Treed then Freed
By Al Gray
Most people never climb a tree past maybe the age of twelve, but some of us frequent assorted oak, pine, poplar, hickory and even cedar trees all the way past age 60 in pursuit of the wary whitetail deer. One hasn’t lived until he is so well hidden up in the boughs that a squirrel jumps off on his trousers or a raccoon climbs onto his head. This writer has been accustomed to using a camouflage head net for years, even after a sharp-clawed squirrel leaped onto one late one afternoon and got his toes caught in the mesh. Hat, net, and rodent quickly hit the ground that time!
In Luke 19 we begin with a man coaxed out of a tree and we end with flogged sinners coaxed to flee. It is one of the most juxtaposed books in the Bible and it introduces us to Zacchaeus, whose descent to the ground was much gentler than my squirrel friend’s was.
1 Jesus entered Jericho and was passing through. 2 A man was there by the name of Zacchaeus; he was a chief tax collector and was wealthy. 3 He wanted to see who Jesus was, but because he was short he could not see over the crowd. 4 So he ran ahead and climbed a sycamore-fig tree to see him, since Jesus was coming that way.
5 When Jesus reached the spot, he looked up and said to him, “Zacchaeus, come down immediately. I must stay at your house today.” 6 So he came down at once and welcomed him gladly.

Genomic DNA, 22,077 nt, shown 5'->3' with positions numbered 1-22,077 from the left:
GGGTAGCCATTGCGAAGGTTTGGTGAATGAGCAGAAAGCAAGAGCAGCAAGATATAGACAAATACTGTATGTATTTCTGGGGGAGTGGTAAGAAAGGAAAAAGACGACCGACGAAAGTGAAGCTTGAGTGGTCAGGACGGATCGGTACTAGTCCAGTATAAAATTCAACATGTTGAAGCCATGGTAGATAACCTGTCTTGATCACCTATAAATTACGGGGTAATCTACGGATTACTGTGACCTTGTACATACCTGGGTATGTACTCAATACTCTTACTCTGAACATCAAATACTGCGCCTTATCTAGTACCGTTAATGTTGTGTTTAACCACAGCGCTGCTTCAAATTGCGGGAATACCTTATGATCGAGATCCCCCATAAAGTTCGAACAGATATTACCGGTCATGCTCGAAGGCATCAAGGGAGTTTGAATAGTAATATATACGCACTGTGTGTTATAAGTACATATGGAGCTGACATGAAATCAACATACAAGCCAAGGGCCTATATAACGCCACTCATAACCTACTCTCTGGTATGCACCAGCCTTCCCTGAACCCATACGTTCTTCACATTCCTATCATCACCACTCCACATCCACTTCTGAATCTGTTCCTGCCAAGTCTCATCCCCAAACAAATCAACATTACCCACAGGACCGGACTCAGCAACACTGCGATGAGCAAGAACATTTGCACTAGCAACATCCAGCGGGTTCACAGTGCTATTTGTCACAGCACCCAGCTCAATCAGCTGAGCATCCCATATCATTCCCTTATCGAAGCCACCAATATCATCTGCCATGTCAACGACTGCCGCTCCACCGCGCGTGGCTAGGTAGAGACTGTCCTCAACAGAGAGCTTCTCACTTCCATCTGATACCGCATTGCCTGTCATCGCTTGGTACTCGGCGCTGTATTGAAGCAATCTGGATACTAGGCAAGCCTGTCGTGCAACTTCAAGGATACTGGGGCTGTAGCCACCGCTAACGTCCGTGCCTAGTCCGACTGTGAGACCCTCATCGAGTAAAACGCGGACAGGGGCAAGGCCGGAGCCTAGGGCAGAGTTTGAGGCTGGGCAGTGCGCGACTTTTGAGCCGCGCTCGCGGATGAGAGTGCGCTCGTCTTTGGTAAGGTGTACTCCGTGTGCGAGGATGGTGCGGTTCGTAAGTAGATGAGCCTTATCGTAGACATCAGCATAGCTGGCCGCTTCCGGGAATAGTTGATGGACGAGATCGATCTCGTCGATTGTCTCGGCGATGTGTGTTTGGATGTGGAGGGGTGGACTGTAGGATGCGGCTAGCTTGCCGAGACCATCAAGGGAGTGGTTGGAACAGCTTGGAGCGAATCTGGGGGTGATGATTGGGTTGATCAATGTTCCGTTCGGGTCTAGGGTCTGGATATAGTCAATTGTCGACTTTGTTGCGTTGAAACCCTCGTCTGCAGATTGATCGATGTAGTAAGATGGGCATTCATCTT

7 All the people saw this and began to mutter, “He has gone to be the guest of a sinner.”
8 But Zacchaeus stood up and said to the Lord, “Look, Lord! Here and now I give half of my possessions to the poor, and if I have cheated anybody out of anything, I will pay back four times the amount.”
9 Jesus said to him, “Today salvation has come to this house, because this man, too, is a son of Abraham. 10 For the Son of Man came to seek and to save the lost.”
Zacchaeus had literally a lot of short comings that made him a most unlikely character to find himself in a tree that day. He was rich. He was influential, backed by the powers of the state. He had to have been uncompromising and seemingly unfair to the crowd. It doesn’t imply this in Luke, but one reason he might have had to climb up there was his unpopularity. The disdain of the crowd was clear.
This man had one redeeming act – he sought Jesus, despite his riches, status, and power. He sought truth and understanding that was alien to his creature comforts, wealth and previous life experiences. In an instant he found release and came down from his lofty perch to a new life that was freer, richer, and forgiven with respect to his past sins. More to the point, Zacchaeus did something pretty rare even in the New Testament, he embraced the Second Commandment of Jesus and loved his neighbors as well as he did himself.
There is a message in this simple, short story for us and for our day. It is this – worldly things are fleeting – seek the forgiving power of Jesus and act with love to your fellow man. In these times, when civilization and even the rule of law enabling existence of society are threatened, we have each other and His teachings to save us here and beyond.
Luke 19 closes with the only time recorded that Jesus grew angry, even to the point of violence.
45 When Jesus entered the temple courts, he began to drive out those who were selling. 46 “It is written,” he said to them, “‘My house will be a house of prayer’[c]; but you have made it ‘a den of robbers.’[d]”